- Texas is facing six separate lawsuits that could overturn a major property tax cut. The lawsuits are centered around new constitutional amendments that were approved in the November 7th election. These changes include billions of dollars in property tax cuts, parks funding, and increased pay for retired teachers. In response to the lawsuits, the Texas Legislature quickly moved to approve a new bill that requires courts to hear cases regarding challenges to elections within 50 days of the election. The lawsuits all similarly allege that the voting machines used were vulnerable to election fraud.
Tax Planning Tips
Looking to save on taxes next year? Lose the money market funds and consider municipal money market funds and Treasury bills instead. Some experts have indicated that money market funds are a double-edged sword this year. The largest are paying almost 5.5%, which means a bigger payoff for investors—and a bigger tax bill. These dividends are subject to regular income taxes, topping out at a 37% tax rate for the highest earners. More taxable income can also mean higher premiums on Medicare Part B and D.
However, some types of investments may actually lower your 2023 tax bill. Treasury bills are also currently paying over 5%, but unlike money market funds, they do not incur state or local taxes. You can buy Treasury bills through the government’s official website TreasuryDirect or a brokerage account.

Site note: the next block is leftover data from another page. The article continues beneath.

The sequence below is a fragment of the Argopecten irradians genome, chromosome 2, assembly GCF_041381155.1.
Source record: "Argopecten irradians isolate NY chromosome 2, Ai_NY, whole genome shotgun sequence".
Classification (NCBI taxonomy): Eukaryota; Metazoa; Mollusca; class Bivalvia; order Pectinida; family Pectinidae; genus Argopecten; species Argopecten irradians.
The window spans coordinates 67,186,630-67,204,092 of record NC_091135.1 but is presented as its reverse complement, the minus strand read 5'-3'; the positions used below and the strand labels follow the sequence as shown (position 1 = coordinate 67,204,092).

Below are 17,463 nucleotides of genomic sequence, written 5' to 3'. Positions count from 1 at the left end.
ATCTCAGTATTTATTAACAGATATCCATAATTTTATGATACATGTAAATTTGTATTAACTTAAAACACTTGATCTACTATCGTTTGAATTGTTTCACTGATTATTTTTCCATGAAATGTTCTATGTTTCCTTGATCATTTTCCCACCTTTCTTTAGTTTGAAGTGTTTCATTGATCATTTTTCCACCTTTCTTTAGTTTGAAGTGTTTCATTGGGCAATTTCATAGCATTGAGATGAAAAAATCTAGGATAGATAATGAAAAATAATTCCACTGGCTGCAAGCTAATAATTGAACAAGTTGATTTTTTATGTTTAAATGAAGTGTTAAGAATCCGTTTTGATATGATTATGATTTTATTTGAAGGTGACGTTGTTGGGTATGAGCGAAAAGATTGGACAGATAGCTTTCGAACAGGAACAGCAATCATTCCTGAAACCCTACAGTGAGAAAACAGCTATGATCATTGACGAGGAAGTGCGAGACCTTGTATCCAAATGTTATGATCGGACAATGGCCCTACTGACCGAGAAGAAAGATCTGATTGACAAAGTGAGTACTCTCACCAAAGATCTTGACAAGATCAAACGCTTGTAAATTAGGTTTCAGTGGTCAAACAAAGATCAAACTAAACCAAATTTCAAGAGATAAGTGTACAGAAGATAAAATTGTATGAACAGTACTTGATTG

Investors might also consider municipal money market funds, which offer a lower payoff but a better tax consequence. The bigger municipal funds pay around 3.5%, but this money is entirely tax-exempt. This option may work best for those in the highest income tax brackets.
Venture capitalists have found yet another use for artificial intelligence—answering tax questions. Created by VC Lab, the new tool is called Decile Base. Used by an estimated 400 firms since its launch in 2021, Decile Base offers a generative AI chatbot focused specifically on venture capital questions. The idea is to save money spent on outside lawyers and accountants by synthesizing the information from conversations between VCs and tax and law experts.
Meanwhile, tax and legal professionals have been expressing their concerns about the risks of overreliance on AI. ChatGPT, for instance, can answer complex questions quickly, but how will those without knowledge of the tax code evaluate whether the answer is correct and how it can be applied to their specific tax return? Experts worry that answers may be close enough to correct to mislead taxpayers and expose them to audits and penalties.
Surveys conducted by the Thomson Reuters Institute show that tax professionals are more open-minded about using generative AI for basic tax research but are leery for using these tools for the many “gray” areas of tax law, since tax rules are not exactly black-and-white and may be applied differently based on fairly small details within each case.